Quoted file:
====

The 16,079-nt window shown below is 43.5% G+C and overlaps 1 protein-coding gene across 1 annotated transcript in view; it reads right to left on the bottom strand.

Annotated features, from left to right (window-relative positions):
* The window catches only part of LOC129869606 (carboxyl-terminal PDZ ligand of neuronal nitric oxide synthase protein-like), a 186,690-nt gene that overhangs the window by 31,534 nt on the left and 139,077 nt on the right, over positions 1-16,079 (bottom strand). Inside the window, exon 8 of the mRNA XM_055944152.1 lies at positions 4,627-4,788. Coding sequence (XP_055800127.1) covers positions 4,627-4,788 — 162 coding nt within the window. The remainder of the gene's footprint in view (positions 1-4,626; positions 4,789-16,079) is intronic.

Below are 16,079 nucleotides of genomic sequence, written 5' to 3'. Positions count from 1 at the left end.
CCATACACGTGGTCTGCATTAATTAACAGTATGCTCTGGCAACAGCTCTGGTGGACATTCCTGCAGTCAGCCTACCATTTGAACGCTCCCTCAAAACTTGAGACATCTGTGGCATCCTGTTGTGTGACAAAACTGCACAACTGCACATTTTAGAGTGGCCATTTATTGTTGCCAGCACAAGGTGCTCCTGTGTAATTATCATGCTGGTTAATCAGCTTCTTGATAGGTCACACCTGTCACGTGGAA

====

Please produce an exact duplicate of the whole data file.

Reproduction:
The 16,079-nt window shown below is 43.5% G+C and overlaps 1 protein-coding gene across 1 annotated transcript in view; it reads right to left on the bottom strand.

Annotated features, from left to right (window-relative positions):
* The window catches only part of LOC129869606 (carboxyl-terminal PDZ ligand of neuronal nitric oxide synthase protein-like), a 186,690-nt gene that overhangs the window by 31,534 nt on the left and 139,077 nt on the right, over positions 1-16,079 (bottom strand). Inside the window, exon 8 of the mRNA XM_055944152.1 lies at positions 4,627-4,788. Coding sequence (XP_055800127.1) covers positions 4,627-4,788 — 162 coding nt within the window. The remainder of the gene's footprint in view (positions 1-4,626; positions 4,789-16,079) is intronic.

Below are 16,079 nucleotides of genomic sequence, written 5' to 3'. Positions count from 1 at the left end.
CCATACACGTGGTCTGCATTAATTAACAGTATGCTCTGGCAACAGCTCTGGTGGACATTCCTGCAGTCAGCCTACCATTTGAACGCTCCCTCAAAACTTGAGACATCTGTGGCATCCTGTTGTGTGACAAAACTGCACAACTGCACATTTTAGAGTGGCCATTTATTGTTGCCAGCACAAGGTGCTCCTGTGTAATTATCATGCTGGTTAATCAGCTTCTTGATAGGTCACACCTGTCACGTGGAA